Tuesday, June 26, 2007

Finally Caught Up to Moby Dick

Being a whaler was a complex and arduous profession. Sighting, chasing, catching, and flensing a whale was another complex and arduous procedure. All the exciting and beautiful moments on the sea, the way waves and birds behave, the varied characters of Christians and cannibals...

Well, reading "Moby Dick" is a complex and arduous pursuit, and you don't even get a "lay" for finishing it -- unless you want to get laid by a bibliophile, of course. I can't possibly do this behemouth justice -- I leave that to Thinkulous, who has even made a pilgrimmage to New Bedford in honour of the book -- but I can at least tell you how I FELT about it during the beginning, middle, and end.

At the beginning of the book I was sprightly and enthusiastic, full of devil-may-care derring-do. I was prepared to read slowly and carefully. From previous experience I knew that "Moby Dick" requires commitment and concentration; if I "skimmed" I'd find myself adrift like poor Pip, watching the narrative float away, and the only review I'd finally offer would be "I look, you look, he looks; we look, ye look, they look." Which is just plain confusing.

In the middle I was getting into the swing. I'd found my sea legs. Every digression was a new revelation. Every word was essential. I loved Starbuck, Stubb, and Flask. I loved their theatrical asides. I loved Tashtego's gruesome descent into the Great Heidelburgh Tun.

But somewhere around chapter 99 ("The Doubloon") my mind began to wander. The book had given up all pretence of "adventure," and had even left behind much of its naturalism, and was becoming more and more concerned with ethereal notions...and by chapter 104 ("The Fossil Whale") I found my mind wandering. Where the heck was Moby Dick? Did it matter? I could still appreciate the ideas behind Melville's digressions, but I no longer wanted them to be in this particular book.

The final chase and climax was a bit like watching a constipated person on the toilet. We know the whale is in there somewhere, but it just won't come out. It seems like Melville's pushing and pushing -- chase number one, chase number two, chase number three -- and when finally -- ah! -- the release...well, it's not a whale in the bowl, it's just a small porpoise turd.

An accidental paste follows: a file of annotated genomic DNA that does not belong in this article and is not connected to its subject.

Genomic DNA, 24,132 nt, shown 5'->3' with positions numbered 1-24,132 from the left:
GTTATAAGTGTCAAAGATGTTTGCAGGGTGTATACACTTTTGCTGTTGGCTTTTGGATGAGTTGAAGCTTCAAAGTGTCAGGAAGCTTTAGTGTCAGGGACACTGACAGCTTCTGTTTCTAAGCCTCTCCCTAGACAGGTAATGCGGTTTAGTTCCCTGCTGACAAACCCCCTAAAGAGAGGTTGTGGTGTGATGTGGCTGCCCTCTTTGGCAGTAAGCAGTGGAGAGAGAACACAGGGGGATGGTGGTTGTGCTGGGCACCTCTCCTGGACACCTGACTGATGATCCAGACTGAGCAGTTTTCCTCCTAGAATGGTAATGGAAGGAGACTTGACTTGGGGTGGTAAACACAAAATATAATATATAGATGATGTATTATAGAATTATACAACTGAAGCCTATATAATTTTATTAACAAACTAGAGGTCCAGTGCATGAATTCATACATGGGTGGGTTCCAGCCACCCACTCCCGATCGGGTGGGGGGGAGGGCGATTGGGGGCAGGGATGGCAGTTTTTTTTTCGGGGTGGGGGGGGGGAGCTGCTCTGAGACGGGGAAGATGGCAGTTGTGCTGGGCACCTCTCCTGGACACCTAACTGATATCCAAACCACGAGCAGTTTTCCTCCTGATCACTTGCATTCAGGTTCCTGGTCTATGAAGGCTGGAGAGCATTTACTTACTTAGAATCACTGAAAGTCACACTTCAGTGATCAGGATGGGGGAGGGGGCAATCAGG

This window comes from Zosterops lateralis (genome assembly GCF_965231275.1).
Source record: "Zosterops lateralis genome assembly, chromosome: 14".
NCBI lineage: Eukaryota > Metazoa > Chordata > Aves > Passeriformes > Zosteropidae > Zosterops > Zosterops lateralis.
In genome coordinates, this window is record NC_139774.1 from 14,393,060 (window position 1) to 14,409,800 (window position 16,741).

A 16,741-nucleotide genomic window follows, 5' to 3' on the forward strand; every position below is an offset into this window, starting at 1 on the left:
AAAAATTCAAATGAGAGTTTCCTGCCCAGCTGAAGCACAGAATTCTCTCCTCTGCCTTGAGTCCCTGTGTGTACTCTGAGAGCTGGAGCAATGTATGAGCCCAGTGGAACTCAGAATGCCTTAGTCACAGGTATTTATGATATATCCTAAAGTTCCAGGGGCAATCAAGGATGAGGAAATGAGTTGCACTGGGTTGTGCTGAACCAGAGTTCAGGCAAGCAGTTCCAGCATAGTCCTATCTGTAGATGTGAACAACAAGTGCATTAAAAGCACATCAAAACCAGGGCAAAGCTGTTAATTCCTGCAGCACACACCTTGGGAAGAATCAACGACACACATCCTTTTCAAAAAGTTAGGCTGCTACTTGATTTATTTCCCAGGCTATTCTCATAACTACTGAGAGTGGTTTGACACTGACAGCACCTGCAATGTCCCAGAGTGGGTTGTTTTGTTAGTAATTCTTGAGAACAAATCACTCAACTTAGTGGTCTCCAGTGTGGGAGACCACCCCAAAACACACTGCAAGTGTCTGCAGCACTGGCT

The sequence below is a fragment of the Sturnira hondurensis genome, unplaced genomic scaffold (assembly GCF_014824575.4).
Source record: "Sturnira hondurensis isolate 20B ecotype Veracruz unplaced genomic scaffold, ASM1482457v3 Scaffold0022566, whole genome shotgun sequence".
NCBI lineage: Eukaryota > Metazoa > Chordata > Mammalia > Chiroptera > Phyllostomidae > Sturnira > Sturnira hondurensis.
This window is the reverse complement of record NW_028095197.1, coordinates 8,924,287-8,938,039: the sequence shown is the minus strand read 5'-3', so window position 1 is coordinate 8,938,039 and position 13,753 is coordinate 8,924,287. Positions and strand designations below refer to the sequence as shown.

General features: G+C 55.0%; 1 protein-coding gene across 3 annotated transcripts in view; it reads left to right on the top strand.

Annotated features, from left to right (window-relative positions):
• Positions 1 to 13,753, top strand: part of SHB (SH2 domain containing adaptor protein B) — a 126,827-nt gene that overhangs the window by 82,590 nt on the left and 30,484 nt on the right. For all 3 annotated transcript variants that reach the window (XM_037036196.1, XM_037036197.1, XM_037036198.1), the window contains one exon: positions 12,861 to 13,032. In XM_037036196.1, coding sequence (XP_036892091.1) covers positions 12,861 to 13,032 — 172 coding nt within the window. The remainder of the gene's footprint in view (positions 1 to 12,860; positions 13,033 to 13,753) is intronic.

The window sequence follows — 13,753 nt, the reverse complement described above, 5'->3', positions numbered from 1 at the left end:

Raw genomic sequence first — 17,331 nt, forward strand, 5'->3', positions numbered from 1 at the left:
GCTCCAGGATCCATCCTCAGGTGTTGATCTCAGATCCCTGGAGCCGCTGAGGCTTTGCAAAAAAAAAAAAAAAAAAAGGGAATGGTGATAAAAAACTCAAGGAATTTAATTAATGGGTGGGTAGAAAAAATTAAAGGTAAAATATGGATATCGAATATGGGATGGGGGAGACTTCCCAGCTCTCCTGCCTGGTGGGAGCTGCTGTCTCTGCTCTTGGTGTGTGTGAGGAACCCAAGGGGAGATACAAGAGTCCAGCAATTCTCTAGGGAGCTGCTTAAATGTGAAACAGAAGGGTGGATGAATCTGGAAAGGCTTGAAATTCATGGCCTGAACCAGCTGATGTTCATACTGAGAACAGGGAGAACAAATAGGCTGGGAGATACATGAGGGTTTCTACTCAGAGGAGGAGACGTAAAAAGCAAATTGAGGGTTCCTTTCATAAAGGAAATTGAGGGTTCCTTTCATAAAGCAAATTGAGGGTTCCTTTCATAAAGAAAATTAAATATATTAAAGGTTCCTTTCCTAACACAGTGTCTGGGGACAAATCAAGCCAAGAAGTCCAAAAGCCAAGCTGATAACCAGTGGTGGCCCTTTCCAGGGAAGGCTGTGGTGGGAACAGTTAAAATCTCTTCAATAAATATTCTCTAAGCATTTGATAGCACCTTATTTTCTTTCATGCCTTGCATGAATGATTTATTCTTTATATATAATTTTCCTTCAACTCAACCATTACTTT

I'm not saying I didn't like the ending. I am saying that it doesn't do justice to the lead-up or to the route we've taken to get there. And I still love the book and I think it's something special, but -- on first complete reading -- I appreciate it more for its digressions...and, strangely enough, it's the PLOT that prevented me from enjoying the digressions as much as I might have. When Melville described the whale and the ocean and the slickness of spermicetti, I was in love. When he brought us back to Ahab's insane quest, however, I wished Ahab would just GET THE HELL ON WITH IT.

PS: It turns out that I DIDN'T know how it ended after all. I thought that Ishmael was telling us the tale from the bottom of the ocean, no doubt thanks to these lines from Laurie Anderson's song "Blue Lagoon":
Full fathom five thy father lies.
Of his bones are coral made.
Those are pearls that were his eyes.
Nothing of him that doth fade.
But that suffers a sea change.
Into something rich and strange.
And I alone am left to tell the tale.
Call me Ishmael.
Now I realize that the bulk of those lines do NOT come from "Moby Dick." Anderson has a long obsession with the novel, and this has inspired me to go back and have another listen to her "Life on a String" album, which contains some songs inspired by the book. Songs I didn't like much the first time around.

PPS: I did see a "Moby Dick" movie adaptation about ten years ago. I remember not caring much for it, but I do recall one haunting image: Fedallah flopping back and forth in the tangled lines.


Eric Little said...

If I remember correctly, when "The Whale" (as it was called there) was published in England (and it was published there before it was published in America for aracane copyright reasons of the time), the last chapter was missing--so Melville's readers there were triply confused (for 70 years the novel was considered a manic mish-mash), since they did not yet have the example of "Sunset Boulevard" of having a corpse do the narration.